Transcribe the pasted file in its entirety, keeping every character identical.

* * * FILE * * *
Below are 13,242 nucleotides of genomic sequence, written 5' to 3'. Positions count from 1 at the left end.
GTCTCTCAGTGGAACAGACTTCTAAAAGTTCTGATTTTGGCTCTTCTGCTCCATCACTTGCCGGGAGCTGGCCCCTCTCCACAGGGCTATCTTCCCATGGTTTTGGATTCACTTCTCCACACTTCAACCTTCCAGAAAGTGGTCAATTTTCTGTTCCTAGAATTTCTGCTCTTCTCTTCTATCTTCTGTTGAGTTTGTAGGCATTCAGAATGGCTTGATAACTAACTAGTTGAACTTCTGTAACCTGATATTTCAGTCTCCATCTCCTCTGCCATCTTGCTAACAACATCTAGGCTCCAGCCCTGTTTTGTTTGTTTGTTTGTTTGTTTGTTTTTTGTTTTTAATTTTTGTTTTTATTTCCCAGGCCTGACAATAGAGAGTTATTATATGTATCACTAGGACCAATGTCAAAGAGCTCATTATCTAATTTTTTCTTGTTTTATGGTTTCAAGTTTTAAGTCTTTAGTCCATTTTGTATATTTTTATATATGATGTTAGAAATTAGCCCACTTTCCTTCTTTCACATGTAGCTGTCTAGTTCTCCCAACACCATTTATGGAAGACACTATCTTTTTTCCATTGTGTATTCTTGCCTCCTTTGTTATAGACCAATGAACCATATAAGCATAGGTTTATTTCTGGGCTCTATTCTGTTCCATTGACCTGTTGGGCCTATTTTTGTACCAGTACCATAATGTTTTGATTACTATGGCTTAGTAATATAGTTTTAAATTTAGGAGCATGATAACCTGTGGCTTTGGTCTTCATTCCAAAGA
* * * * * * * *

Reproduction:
Below are 13,242 nucleotides of genomic sequence, written 5' to 3'. Positions count from 1 at the left end.
GTCTCTCAGTGGAACAGACTTCTAAAAGTTCTGATTTTGGCTCTTCTGCTCCATCACTTGCCGGGAGCTGGCCCCTCTCCACAGGGCTATCTTCCCATGGTTTTGGATTCACTTCTCCACACTTCAACCTTCCAGAAAGTGGTCAATTTTCTGTTCCTAGAATTTCTGCTCTTCTCTTCTATCTTCTGTTGAGTTTGTAGGCATTCAGAATGGCTTGATAACTAACTAGTTGAACTTCTGTAACCTGATATTTCAGTCTCCATCTCCTCTGCCATCTTGCTAACAACATCTAGGCTCCAGCCCTGTTTTGTTTGTTTGTTTGTTTGTTTGTTTTTTGTTTTTAATTTTTGTTTTTATTTCCCAGGCCTGACAATAGAGAGTTATTATATGTATCACTAGGACCAATGTCAAAGAGCTCATTATCTAATTTTTTCTTGTTTTATGGTTTCAAGTTTTAAGTCTTTAGTCCATTTTGTATATTTTTATATATGATGTTAGAAATTAGCCCACTTTCCTTCTTTCACATGTAGCTGTCTAGTTCTCCCAACACCATTTATGGAAGACACTATCTTTTTTCCATTGTGTATTCTTGCCTCCTTTGTTATAGACCAATGAACCATATAAGCATAGGTTTATTTCTGGGCTCTATTCTGTTCCATTGACCTGTTGGGCCTATTTTTGTACCAGTACCATAATGTTTTGATTACTATGGCTTAGTAATATAGTTTTAAATTTAGGAGCATGATAACCTGTGGCTTTGGTCTTCATTCCAAAGA